29. Chung TKH, Cheung LP, Sahota DS et al. Spontaneous abortion: short term complications following either conservative or surgical management. Aust NZ J Obstet Gynaecol 2001; 38:61-4.
 30. Blanchard K, Taneepanichskul S, Kiriwat O, Sirimai K, Svirirojana N, Mavimbela N, Winikoff B. Two regimens of misoprostol for treatment of incomplete abortion. Obstetrics & Gynecology 2004;103(5 Pt1): 860-5.
 31. Shaw, D. Misoprostol for reproductive health: Dosage recommendations. International Journal of Gynecology and Obstetrics 2007; 99:S155.

32. ACOG Committee on International Affairs. Committee Opinion: Misoprostol for postabortion care. Obstetrics & Gynecology 2009; 113(2) Part I:465-8.

Monday, May 3, 2010

Ashermans syndrome in the news: The secret syndrome leaving women infertile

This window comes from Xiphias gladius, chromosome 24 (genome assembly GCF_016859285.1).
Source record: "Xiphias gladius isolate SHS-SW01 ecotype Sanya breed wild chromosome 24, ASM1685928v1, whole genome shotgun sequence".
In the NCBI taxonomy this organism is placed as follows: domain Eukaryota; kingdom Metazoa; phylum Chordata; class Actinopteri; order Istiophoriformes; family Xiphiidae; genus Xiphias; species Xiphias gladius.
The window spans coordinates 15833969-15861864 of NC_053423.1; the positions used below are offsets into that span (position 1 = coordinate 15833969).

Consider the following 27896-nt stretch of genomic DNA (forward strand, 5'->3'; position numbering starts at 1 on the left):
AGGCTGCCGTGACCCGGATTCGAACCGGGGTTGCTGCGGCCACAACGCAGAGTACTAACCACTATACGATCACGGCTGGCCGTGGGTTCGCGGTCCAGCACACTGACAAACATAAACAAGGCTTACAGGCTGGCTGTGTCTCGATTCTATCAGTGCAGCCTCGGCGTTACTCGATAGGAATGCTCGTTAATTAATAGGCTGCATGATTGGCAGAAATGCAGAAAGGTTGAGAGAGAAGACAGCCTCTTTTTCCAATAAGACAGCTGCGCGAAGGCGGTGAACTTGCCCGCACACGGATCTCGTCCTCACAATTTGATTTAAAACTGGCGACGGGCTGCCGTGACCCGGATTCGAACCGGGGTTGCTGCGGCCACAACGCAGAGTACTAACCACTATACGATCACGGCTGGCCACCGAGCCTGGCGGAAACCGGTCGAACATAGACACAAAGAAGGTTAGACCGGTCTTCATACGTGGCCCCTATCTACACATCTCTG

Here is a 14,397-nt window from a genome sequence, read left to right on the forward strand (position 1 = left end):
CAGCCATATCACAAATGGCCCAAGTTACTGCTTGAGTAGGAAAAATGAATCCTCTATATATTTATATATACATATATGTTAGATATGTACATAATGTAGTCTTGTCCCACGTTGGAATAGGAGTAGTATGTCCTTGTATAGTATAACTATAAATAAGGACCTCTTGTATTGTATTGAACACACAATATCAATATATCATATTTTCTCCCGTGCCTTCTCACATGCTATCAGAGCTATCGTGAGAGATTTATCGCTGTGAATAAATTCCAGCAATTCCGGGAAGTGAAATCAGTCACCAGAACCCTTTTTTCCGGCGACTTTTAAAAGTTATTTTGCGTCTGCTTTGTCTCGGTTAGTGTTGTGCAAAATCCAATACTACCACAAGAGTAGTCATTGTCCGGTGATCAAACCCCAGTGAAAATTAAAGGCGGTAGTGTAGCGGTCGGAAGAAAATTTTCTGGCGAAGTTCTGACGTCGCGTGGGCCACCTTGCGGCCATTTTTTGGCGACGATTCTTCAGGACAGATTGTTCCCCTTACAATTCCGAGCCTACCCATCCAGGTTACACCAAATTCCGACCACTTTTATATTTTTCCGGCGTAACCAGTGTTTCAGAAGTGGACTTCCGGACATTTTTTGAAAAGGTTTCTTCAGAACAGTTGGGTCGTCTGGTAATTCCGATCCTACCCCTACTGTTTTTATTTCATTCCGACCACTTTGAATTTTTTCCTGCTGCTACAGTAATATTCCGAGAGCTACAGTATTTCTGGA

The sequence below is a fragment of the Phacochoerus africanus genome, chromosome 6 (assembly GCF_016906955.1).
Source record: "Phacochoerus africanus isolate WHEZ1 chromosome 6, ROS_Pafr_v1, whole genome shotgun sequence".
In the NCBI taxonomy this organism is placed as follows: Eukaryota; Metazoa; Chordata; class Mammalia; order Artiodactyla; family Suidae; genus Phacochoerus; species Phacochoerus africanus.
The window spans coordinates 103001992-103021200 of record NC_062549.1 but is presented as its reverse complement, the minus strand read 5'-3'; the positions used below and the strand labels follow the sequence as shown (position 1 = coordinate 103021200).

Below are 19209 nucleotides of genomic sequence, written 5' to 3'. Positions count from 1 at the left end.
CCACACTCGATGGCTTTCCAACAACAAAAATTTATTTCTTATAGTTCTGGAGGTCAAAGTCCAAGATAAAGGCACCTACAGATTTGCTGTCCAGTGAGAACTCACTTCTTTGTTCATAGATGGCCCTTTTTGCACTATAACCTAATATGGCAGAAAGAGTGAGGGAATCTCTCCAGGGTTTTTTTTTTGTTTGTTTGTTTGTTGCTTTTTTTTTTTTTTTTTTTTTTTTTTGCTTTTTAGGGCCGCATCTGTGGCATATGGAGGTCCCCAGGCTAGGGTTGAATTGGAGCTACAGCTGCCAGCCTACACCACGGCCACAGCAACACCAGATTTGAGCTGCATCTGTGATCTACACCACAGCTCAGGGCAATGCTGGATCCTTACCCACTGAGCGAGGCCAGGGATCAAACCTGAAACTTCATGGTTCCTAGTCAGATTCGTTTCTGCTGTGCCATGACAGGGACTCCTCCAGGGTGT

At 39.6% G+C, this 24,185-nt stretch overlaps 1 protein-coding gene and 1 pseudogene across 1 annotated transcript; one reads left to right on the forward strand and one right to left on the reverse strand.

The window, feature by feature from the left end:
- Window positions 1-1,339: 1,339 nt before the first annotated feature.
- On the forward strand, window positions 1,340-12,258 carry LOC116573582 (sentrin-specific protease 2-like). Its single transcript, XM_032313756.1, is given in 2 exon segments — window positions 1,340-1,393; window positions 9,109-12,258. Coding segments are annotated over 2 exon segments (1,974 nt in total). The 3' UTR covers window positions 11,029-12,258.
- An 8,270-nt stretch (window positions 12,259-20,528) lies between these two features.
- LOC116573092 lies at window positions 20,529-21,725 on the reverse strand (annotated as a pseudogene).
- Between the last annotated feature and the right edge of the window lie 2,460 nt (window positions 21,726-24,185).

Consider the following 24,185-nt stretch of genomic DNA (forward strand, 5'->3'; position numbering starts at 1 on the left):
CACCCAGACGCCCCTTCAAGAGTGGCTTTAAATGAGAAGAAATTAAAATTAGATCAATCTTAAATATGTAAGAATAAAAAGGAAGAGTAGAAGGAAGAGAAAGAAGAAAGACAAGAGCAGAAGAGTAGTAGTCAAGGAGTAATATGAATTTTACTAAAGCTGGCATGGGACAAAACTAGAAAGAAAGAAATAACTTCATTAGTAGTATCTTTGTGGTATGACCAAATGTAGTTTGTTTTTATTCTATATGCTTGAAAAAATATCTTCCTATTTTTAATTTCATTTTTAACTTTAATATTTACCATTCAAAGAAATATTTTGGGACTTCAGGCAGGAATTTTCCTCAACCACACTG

A recent article on Asherman’s syndrome (AS) appeared in the UK Daily mirror. It was about Sophie Blake, a TV presenter in the UK, who acquired Asherman’s syndrome as a result of two D&Cs to remove retained placenta after giving birth. It is unfortunate that her situation was not handled differently, as postpartum D&C has been reported to result in Asherman’s syndrome in 25% of cases (1). There are usually alternatives, and in some countries such as Israel, post partum D&C is no longer performed because of AS risks (2).

Toaff and Ballas, 1978
“Puerperal curettage….was discontinued in Israel after publication of Asherman’s observations*”.